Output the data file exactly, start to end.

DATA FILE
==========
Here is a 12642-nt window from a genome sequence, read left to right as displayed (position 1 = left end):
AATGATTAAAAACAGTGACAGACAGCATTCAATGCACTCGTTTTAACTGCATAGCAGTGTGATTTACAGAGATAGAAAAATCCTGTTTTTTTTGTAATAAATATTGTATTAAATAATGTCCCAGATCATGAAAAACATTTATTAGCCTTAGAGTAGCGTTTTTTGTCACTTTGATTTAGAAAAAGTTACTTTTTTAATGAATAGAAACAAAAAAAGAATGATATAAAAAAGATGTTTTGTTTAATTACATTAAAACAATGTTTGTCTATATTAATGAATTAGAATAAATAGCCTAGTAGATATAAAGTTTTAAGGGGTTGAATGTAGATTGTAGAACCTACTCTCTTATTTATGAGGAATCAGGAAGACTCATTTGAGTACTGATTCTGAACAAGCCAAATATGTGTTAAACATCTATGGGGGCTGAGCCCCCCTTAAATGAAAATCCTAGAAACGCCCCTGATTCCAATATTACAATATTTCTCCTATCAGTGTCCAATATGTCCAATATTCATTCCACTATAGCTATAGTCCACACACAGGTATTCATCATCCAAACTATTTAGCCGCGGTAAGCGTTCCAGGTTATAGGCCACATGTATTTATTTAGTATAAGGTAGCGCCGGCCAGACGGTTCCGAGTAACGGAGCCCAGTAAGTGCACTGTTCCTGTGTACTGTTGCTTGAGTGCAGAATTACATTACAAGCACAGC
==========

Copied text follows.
Here is a 12642-nt window from a genome sequence, read left to right as displayed (position 1 = left end):
AATGATTAAAAACAGTGACAGACAGCATTCAATGCACTCGTTTTAACTGCATAGCAGTGTGATTTACAGAGATAGAAAAATCCTGTTTTTTTTGTAATAAATATTGTATTAAATAATGTCCCAGATCATGAAAAACATTTATTAGCCTTAGAGTAGCGTTTTTTGTCACTTTGATTTAGAAAAAGTTACTTTTTTAATGAATAGAAACAAAAAAAGAATGATATAAAAAAGATGTTTTGTTTAATTACATTAAAACAATGTTTGTCTATATTAATGAATTAGAATAAATAGCCTAGTAGATATAAAGTTTTAAGGGGTTGAATGTAGATTGTAGAACCTACTCTCTTATTTATGAGGAATCAGGAAGACTCATTTGAGTACTGATTCTGAACAAGCCAAATATGTGTTAAACATCTATGGGGGCTGAGCCCCCCTTAAATGAAAATCCTAGAAACGCCCCTGATTCCAATATTACAATATTTCTCCTATCAGTGTCCAATATGTCCAATATTCATTCCACTATAGCTATAGTCCACACACAGGTATTCATCATCCAAACTATTTAGCCGCGGTAAGCGTTCCAGGTTATAGGCCACATGTATTTATTTAGTATAAGGTAGCGCCGGCCAGACGGTTCCGAGTAACGGAGCCCAGTAAGTGCACTGTTCCTGTGTACTGTTGCTTGAGTGCAGAATTACATTACAAGCACAGC